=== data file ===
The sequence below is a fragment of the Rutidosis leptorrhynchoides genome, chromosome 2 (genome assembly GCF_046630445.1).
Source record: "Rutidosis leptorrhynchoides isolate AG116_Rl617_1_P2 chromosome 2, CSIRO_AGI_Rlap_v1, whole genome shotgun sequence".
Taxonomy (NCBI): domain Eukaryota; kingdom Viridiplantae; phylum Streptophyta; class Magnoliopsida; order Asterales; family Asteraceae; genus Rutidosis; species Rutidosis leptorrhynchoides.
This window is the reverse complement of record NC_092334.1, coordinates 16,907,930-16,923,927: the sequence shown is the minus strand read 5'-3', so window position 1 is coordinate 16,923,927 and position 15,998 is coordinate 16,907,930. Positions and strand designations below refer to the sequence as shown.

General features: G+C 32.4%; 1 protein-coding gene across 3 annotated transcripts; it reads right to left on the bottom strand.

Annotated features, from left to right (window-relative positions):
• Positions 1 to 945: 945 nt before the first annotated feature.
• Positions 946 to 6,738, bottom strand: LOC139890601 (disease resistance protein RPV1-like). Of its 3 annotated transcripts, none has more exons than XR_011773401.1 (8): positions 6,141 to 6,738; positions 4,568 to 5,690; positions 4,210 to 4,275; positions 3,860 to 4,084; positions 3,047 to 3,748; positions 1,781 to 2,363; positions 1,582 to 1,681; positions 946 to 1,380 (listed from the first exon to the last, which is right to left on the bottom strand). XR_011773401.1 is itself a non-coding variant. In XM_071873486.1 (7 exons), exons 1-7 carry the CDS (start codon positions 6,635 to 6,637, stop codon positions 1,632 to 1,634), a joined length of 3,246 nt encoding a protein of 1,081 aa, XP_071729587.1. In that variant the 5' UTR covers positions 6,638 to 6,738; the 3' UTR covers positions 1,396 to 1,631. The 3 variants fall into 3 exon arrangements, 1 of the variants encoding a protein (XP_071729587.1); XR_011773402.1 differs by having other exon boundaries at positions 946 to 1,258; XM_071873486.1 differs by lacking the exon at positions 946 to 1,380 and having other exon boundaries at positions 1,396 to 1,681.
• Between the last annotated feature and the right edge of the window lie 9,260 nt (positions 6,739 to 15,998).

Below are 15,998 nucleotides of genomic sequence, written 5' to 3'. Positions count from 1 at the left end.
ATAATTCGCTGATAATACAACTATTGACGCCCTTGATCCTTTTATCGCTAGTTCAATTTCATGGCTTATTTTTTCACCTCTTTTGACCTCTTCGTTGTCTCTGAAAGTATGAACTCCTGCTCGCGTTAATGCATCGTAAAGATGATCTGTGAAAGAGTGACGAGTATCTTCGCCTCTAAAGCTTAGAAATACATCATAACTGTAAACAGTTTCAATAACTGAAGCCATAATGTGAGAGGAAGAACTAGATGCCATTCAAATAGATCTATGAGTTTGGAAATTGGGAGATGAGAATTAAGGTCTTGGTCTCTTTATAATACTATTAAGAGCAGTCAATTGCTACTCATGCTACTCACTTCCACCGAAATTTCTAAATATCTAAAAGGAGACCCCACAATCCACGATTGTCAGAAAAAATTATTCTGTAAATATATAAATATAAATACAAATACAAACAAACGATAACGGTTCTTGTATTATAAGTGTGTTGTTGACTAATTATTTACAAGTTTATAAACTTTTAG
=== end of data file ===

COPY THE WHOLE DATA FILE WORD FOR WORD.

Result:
The sequence below is a fragment of the Rutidosis leptorrhynchoides genome, chromosome 2 (genome assembly GCF_046630445.1).
Source record: "Rutidosis leptorrhynchoides isolate AG116_Rl617_1_P2 chromosome 2, CSIRO_AGI_Rlap_v1, whole genome shotgun sequence".
Taxonomy (NCBI): domain Eukaryota; kingdom Viridiplantae; phylum Streptophyta; class Magnoliopsida; order Asterales; family Asteraceae; genus Rutidosis; species Rutidosis leptorrhynchoides.
This window is the reverse complement of record NC_092334.1, coordinates 16,907,930-16,923,927: the sequence shown is the minus strand read 5'-3', so window position 1 is coordinate 16,923,927 and position 15,998 is coordinate 16,907,930. Positions and strand designations below refer to the sequence as shown.

General features: G+C 32.4%; 1 protein-coding gene across 3 annotated transcripts; it reads right to left on the bottom strand.

Annotated features, from left to right (window-relative positions):
• Positions 1 to 945: 945 nt before the first annotated feature.
• Positions 946 to 6,738, bottom strand: LOC139890601 (disease resistance protein RPV1-like). Of its 3 annotated transcripts, none has more exons than XR_011773401.1 (8): positions 6,141 to 6,738; positions 4,568 to 5,690; positions 4,210 to 4,275; positions 3,860 to 4,084; positions 3,047 to 3,748; positions 1,781 to 2,363; positions 1,582 to 1,681; positions 946 to 1,380 (listed from the first exon to the last, which is right to left on the bottom strand). XR_011773401.1 is itself a non-coding variant. In XM_071873486.1 (7 exons), exons 1-7 carry the CDS (start codon positions 6,635 to 6,637, stop codon positions 1,632 to 1,634), a joined length of 3,246 nt encoding a protein of 1,081 aa, XP_071729587.1. In that variant the 5' UTR covers positions 6,638 to 6,738; the 3' UTR covers positions 1,396 to 1,631. The 3 variants fall into 3 exon arrangements, 1 of the variants encoding a protein (XP_071729587.1); XR_011773402.1 differs by having other exon boundaries at positions 946 to 1,258; XM_071873486.1 differs by lacking the exon at positions 946 to 1,380 and having other exon boundaries at positions 1,396 to 1,681.
• Between the last annotated feature and the right edge of the window lie 9,260 nt (positions 6,739 to 15,998).

Below are 15,998 nucleotides of genomic sequence, written 5' to 3'. Positions count from 1 at the left end.
ATAATTCGCTGATAATACAACTATTGACGCCCTTGATCCTTTTATCGCTAGTTCAATTTCATGGCTTATTTTTTCACCTCTTTTGACCTCTTCGTTGTCTCTGAAAGTATGAACTCCTGCTCGCGTTAATGCATCGTAAAGATGATCTGTGAAAGAGTGACGAGTATCTTCGCCTCTAAAGCTTAGAAATACATCATAACTGTAAACAGTTTCAATAACTGAAGCCATAATGTGAGAGGAAGAACTAGATGCCATTCAAATAGATCTATGAGTTTGGAAATTGGGAGATGAGAATTAAGGTCTTGGTCTCTTTATAATACTATTAAGAGCAGTCAATTGCTACTCATGCTACTCACTTCCACCGAAATTTCTAAATATCTAAAAGGAGACCCCACAATCCACGATTGTCAGAAAAAATTATTCTGTAAATATATAAATATAAATACAAATACAAACAAACGATAACGGTTCTTGTATTATAAGTGTGTTGTTGACTAATTATTTACAAGTTTATAAACTTTTAG